Working in the private sector in various western European countries, followed by earning a second degree in conservation in Canada and working in various institutes including Tate Britain, Canadian Conservation institute (4 years), Centre de Conservation de Quebec and S.R Guggenheim Museum (10 years) has exposed me to a wide range of economical settings, and approaches and practices in art conservation.

For the last decade my ownership of Modern Sculpture Conservation, a limited liability company with international clientele, and part time position at the Whitney Museum of American Art as their inaugural Research Conservator has given me a broad understanding of conservation in North America. I believe that my first hand experience in both institutional and private sectors on both sides of the Atlantic, in different political, social and economical circumstances and education systems could be an asset to further the goals of IIC.

While I am open to handle any issues IIC sees imperative to concentrate on, I would be particularly interested in supporting conservation and raising conservators in disadvantaged situations; in second and third world countries, and paying more attention to participation of private sector in IIC.

Barbara Reeve

I want to continue to serve as an Ordinary Member of Council to further develop the Opportunity Fund’s support for world heritage and to help strengthen conservation as an effective cross-disciplinary profession demonstrating the benefits of eco-efficient, eco-effective practices across the cultural heritage sector.

During a half year sabbatical as a Visiting Scholar at Wolfson College, Cambridge (2010) I pursued research in the UK and Europe on cradle-to-cradle and passivhaus initiatives applicable to museums and heritage management. Currently the Manager of Heritage Preservation Projects at the Australian War Memorial – with projects ranging from architectural restoration to the construction of an environmentally sustainable collection storage facility – I believe that the heritage sector can and should play a major role in the preservation of national and local identity through the sustainable preservation of cultures within the context of their native natural environments.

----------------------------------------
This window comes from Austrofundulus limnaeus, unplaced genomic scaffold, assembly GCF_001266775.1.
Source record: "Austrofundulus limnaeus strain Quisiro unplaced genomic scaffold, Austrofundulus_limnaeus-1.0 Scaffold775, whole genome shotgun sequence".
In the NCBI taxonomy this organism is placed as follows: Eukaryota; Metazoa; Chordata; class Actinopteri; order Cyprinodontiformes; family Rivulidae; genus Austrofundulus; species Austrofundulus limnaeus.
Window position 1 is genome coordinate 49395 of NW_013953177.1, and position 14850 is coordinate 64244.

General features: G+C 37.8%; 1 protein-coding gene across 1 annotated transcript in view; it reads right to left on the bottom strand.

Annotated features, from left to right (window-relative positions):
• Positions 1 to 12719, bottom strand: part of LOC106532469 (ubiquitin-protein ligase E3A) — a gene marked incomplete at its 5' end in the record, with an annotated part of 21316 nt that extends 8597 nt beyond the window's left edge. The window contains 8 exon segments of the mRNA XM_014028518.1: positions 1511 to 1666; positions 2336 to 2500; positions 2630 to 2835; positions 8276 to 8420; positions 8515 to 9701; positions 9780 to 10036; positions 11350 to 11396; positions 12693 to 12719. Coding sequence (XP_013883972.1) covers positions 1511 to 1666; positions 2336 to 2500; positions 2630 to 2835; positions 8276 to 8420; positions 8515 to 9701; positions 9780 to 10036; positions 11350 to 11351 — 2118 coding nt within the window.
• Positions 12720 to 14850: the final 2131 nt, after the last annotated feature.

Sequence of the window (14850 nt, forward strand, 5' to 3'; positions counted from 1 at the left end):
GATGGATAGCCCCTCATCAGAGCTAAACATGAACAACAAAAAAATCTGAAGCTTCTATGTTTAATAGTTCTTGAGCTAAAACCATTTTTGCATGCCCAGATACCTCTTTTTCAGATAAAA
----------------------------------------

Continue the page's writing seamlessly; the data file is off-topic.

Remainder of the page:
My professional training began with an undergraduate degree in Classical and Near Eastern Archaeology from Bryn Mawr College, followed by a BSc in Archaeological Conservation and Materials Science from the Institute of Archaeology, University of London. Working in private practice for museums, collectors, and on archaeological sites in England, Australia, New Zealand, the United States, Hong Kong, and the Mediterranean, exposed me to the huge challenges of private sector work, and informed my appreciation of object care and conservation across the world’s climate zones. I devised and taught Introduction to the Ethics and Practice of Art Preservation at the University of Hong Kong (1989 – 1993), educating collectors and museum staff in collections care in semi-tropical climates.

Moving to the public sector developed my understanding of the importance of public expenditure for cultural heritage. Spending 21 years leading the conservation and collection management teams of the Australian National Maritime Museum, Sydney, and the Australian War Memorial, Canberra, I dealt first-hand with the steady reduction of heritage sector funding. I believe that conservators have an important role to play in demonstrating that sustaining the world’s diverse cultures and natural environments leads to good social and economic outcomes.

AGM Talk and Reception

After the formal business is concluded, the meeting will be opened to the public and we will be holding a panel discussion on current issues in Preventive Conservation: ‘The State of the Art’. This will be part of the Dialogues for the New Century series. This will be followed by a reception.

Monday, 23 January, 2017 - 18:00